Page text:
Study shows gender bias persists in performance-driven industry
Women in the investment profession face a double standard even when objective information on their performance is available and their evaluators are incentivized to not discriminate, according to a new study by researchers at the Yale School of Management and the Columbia Business School.
Previous research has established that women tend to be held to unfairly high standards compared to men of similar ability and must outperform their male colleagues to receive equal recognition.
This study, published in Administrative Science Quarterly, moves a step further by showing that the double standard persists in an environment such as buy-side investment professionals seeking the best investment opportunities, where peer evaluators have incentives to ignore gender preferences.
“We found that financial professionals are more likely to pay attention to investment recommendations when they think that the person offering the recommendation is a man,” said Tristan Botelho, assistant professor of organizational behavior at the Yale School of Management and co-author of the study. “It shows that gender bias even exists in an industry, in this case the financial market, where individuals and firms are extremely performance-minded.”
Botelho and co-author Mabel Abraham, assistant professor of management at the Columbia Business School, collected data from a private online platform where investment professionals share recommendations to buy or sell a given stock. They examined 3,520 recommendations by 1,550 individuals from 2008 through 2013. The platform does not explicitly identify recommenders by gender, but one could infer from first names whether a recommender was likely to be a man or a woman.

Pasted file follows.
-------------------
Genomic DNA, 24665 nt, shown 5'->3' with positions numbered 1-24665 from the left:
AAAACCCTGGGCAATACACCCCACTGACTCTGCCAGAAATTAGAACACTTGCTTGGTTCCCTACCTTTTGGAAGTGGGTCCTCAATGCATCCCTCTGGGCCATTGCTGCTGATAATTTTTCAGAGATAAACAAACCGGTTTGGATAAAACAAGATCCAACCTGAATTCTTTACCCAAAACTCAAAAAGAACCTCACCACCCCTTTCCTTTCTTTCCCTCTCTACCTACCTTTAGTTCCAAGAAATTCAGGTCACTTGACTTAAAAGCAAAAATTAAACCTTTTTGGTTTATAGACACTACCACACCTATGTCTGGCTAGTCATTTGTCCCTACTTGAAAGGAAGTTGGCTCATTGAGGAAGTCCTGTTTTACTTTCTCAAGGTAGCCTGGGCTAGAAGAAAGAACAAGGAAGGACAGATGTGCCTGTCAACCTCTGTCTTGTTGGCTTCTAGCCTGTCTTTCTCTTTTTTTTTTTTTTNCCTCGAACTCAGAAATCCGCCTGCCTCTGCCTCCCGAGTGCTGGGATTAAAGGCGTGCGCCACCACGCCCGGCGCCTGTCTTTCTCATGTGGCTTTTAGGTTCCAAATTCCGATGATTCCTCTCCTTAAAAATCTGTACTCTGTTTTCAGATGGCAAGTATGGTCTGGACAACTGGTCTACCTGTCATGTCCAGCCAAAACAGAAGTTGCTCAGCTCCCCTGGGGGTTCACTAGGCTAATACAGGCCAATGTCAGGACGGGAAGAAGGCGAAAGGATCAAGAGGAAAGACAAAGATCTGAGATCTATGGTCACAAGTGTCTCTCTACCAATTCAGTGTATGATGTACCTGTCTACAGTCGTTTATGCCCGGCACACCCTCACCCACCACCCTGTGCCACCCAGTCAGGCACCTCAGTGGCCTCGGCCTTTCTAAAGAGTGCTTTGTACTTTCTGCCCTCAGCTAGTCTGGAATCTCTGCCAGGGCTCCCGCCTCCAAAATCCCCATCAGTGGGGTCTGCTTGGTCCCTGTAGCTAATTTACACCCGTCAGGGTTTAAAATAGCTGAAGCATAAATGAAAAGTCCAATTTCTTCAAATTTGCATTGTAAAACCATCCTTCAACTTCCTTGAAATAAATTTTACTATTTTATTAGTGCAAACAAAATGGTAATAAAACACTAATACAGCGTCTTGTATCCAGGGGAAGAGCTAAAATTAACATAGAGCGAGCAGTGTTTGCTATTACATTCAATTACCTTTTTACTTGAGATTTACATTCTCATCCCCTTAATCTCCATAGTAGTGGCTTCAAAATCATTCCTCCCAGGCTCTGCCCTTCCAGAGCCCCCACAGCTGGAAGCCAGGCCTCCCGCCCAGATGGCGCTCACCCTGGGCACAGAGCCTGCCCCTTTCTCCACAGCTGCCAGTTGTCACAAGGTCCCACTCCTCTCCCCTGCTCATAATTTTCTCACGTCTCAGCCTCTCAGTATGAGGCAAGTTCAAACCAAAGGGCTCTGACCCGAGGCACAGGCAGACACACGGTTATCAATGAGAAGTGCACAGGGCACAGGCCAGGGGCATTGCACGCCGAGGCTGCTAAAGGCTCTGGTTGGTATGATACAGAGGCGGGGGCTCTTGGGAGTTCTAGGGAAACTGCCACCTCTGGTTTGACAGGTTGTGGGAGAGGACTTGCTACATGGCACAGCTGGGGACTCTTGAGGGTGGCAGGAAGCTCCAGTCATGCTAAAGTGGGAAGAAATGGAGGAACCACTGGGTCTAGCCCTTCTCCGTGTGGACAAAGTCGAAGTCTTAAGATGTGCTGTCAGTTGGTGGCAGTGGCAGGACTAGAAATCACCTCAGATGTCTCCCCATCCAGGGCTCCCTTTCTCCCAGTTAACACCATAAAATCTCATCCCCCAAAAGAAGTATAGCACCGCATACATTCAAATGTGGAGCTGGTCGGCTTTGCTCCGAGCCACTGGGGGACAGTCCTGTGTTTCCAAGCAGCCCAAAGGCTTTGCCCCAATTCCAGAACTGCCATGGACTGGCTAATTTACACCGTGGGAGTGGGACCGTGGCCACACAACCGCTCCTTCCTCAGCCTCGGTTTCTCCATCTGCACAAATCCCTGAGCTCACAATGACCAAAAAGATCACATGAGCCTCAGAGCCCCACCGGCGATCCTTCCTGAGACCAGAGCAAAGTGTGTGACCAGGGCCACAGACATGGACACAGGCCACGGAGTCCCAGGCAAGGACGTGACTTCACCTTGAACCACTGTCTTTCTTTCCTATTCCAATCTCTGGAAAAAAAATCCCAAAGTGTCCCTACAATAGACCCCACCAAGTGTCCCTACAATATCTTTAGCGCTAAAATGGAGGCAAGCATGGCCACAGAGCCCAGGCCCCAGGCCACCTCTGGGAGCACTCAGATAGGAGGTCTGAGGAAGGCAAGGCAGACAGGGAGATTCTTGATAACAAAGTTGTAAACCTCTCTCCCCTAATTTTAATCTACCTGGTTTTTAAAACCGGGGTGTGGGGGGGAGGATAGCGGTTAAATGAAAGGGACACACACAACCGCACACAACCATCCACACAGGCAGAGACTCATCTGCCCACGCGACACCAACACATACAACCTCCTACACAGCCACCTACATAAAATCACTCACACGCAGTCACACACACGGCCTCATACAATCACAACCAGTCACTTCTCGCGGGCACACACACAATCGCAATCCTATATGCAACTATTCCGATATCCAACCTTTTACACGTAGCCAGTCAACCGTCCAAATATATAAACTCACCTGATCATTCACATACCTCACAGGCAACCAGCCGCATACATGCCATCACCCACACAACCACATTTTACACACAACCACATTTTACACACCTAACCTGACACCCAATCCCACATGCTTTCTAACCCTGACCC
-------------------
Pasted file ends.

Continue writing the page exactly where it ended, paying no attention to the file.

The web platform provided a two-stage evaluation process. In the first stage, users click on recommendations they are interested in learning more about. In the second, they evaluate the recommendation, rating it on a five-point scale and leaving comments.
The researchers found that recommendations submitted by people with typically “feminine” names, like Mary, received 25% fewer clicks than those submitted by individuals with “male-sounding” names, like Matthew. Recommendations from investment professionals with “feminine” names had to be high-performing to garner the same number of clicks as an average-performing recommendation from somebody with a “masculine” name.
The study also showed that self-disclosed men in their sample who had “feminine-sounding” names received fewer clicks than individuals with traditional male names.
Women were not penalized in the second phase of the evaluation process, as the researchers saw no difference between genders in the ratings or number of comments a recommendation attracted, according to the study.
“Gender bias was reduced only when the evaluators had access to more pertinent information related to the evaluation at hand,” Botelho said. “These findings suggest that it may be beneficial for underrepresented groups to provide as much performance-based information as they can during an evaluation process, such as applying for a new job.”
Organizations can also help by removing gender identifying information where possible as well as minimizing the sources of uncertainty in their evaluation processes, such as decreasing the number of applications any one hiring manager reviews, Botelho said.